Some strange goings-on in Massachusetts have recently left many flabbergasted and others outraged. For my part, though, they reflect serious efforts to respond to the fiscal straits in which government increasingly finds itself. The events began in April, with the Democratic majority in the state’s House of Representatives taking a page out of what had—up until then—been portrayed as the Republican playbook. The House under the leadership of Democratic Speaker Robert DeLeo passed a measure that, if enacted into law, would sharply curtail the ability of police, firefighters, teachers, and other public employees to bargain collectively on health care benefits, much to the consternation and anger of the state’s powerful public sector unions.
Along similar lines, Boston’s Democratic Mayor Thomas Menino has been drawing intense criticism for asking tax-exempt charities in the city to make "payments in lieu of taxes," or so-called PILOTS, tied to the value of their real estate holdings, in order to shore up the city’s empty coffers. National Council of Nonprofits head Tim Delaney quickly pulled out the rhetorical stops in lambasting Boston’s initiative to "balance its budget on the backs of people served by charities and those who donate to them." Delaney closed his diatribe with the rallying cry that, "The people of Boston should recall their proud history of fighting against tyranny of the Coercive Acts of England by halting this improper, coercive experiment."
Is there something in the water that is driving otherwise progressive politicians to become tyrants in Massachusetts? A more likely explanation is that DeLeo and Menino and their party allies are simply grappling as best they can with how to deal with the fiscal reckoning that is bearing down on states and cities across the country, regardless of which party happens to be in power. State and local governments simply have too many bills to pay and not enough money to pay them with, so they are being forced into unexplored territory when it comes to cutting costs and/or raising revenues to fill the gap.
Hence Massachusetts, like many other states, is contemplating where and how to curtail the bargaining rights of public sector unions in order to reign in the cost of governing. And Boston is only one of several "squeezed cities," as the New York Times termed them in the headline of a front page story last week, seeking "some relief from nonprofits." Indeed, due to restrictions on its ability to raise other forms of revenue, 64-percent of Boston’s 2011 budget comes from property taxes. But this 64-percent is coming from less than half of the property in the city; the Times reports that tax exempt organizations own the majority of Boston’s real estate. You can start to see why Mayor Menino is coming round to the city’s many hospitals, universities, and museums with his hat out!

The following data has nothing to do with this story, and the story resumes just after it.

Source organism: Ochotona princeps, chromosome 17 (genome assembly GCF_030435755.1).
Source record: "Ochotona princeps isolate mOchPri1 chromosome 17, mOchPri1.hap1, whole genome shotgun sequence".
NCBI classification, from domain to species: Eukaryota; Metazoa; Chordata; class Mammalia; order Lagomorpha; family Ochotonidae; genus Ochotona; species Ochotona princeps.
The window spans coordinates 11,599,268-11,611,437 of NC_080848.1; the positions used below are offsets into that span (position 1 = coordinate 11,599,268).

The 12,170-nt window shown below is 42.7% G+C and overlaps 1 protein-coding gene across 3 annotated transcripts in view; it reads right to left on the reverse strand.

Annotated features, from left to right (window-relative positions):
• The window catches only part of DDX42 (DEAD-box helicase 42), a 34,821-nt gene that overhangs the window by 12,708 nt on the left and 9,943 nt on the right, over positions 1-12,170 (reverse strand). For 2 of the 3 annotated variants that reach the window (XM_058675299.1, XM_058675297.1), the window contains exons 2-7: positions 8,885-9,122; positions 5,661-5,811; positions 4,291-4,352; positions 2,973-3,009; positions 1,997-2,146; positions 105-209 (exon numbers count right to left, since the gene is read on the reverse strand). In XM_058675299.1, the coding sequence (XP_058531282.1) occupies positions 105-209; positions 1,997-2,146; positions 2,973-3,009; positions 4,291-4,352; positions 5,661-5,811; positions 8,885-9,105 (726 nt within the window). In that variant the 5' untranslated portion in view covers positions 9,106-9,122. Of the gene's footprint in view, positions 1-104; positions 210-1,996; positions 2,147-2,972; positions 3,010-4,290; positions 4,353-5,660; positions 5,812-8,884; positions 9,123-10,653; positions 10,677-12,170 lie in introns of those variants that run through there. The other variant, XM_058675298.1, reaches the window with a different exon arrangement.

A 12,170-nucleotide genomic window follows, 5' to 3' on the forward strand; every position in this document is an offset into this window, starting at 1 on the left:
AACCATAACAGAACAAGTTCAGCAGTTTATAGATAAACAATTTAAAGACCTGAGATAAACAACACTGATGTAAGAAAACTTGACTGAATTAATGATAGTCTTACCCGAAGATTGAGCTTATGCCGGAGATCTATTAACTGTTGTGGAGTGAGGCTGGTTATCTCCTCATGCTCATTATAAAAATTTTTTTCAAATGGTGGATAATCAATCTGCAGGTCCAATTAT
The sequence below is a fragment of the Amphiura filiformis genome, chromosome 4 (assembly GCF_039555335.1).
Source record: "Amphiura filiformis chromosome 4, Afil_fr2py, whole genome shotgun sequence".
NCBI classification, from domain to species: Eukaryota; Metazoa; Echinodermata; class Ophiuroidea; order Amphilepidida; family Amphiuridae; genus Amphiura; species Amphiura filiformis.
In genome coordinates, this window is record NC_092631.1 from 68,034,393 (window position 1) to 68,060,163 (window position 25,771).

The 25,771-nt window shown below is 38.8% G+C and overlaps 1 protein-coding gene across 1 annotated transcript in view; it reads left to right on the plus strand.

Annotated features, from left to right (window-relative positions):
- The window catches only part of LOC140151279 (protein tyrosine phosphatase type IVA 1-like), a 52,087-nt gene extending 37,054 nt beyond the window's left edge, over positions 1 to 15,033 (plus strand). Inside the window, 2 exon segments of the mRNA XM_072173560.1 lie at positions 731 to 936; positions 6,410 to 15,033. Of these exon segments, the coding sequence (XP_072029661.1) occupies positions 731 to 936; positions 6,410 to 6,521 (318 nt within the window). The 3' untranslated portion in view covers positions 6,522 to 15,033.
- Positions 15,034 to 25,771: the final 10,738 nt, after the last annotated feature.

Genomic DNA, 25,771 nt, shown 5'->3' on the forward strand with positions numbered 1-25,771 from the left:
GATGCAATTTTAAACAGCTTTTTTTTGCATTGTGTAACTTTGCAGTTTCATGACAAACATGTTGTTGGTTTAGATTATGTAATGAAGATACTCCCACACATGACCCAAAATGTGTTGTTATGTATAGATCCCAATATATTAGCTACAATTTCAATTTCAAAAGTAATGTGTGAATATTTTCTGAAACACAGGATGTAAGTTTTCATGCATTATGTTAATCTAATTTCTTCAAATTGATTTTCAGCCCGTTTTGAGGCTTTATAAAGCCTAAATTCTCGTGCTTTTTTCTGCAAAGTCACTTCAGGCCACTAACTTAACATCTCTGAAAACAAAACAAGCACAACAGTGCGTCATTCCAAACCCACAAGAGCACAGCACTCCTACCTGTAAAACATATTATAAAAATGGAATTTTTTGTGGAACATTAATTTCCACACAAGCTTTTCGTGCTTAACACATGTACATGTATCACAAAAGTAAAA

The Menino Administration’s PILOT initiative is of particular interest for this blog given our focus on the relationship between government and the nonprofit sector in general and on the funding of human services for the most vulnerable among us. Is this initiative just a money grab from cash-strapped charities already struggling financially to serve the poor and disenfranchised?
I’d encourage you to read the final report and recommendations of the Mayor’s PILOT task force before you reach that conclusion. It comes across as a thoughtful and grounded exercise in problem solving that juggles multiple competing considerations and tradeoffs. Consider the broad outlines of the PILOT initiative: All payments are voluntary; the first $15 million of assessed real estate value is exempted, freeing up small and mid-size nonprofits from any expectation of payment; those charities with real estate holdings above this threshold in value are only being asked to contribute 25-percent of what the total property tax would be; charities can offset their PILOTs by providing documented community benefits; and the new approach will be phased in over a five year period.
The Menino Adminstration is basing its PILOT initiative on the propositions that it needs to find additional revenue from somewhere given the deteriorating fiscal situation and that larger nonprofits such as Massachusetts General Hospital and Harvard University can and should do more to support the city. The provisions that exempt nonprofits holding less than $15 million in real estate and that allow for PILOT offsets from the provision of community benefits would keep additional financial burdens from falling on smaller scale human service nonprofits—e.g., a homeless shelter or an afterschool mentoring program. If we are going to insist that all nonprofits should be equally free from these burdens, regardless of their scale and missions, and deem the PILOT approach unreasonable on its face, then we are only adding to the fiscal pressure bearing down on the struggling human service organizations that we rely on to support those most in need.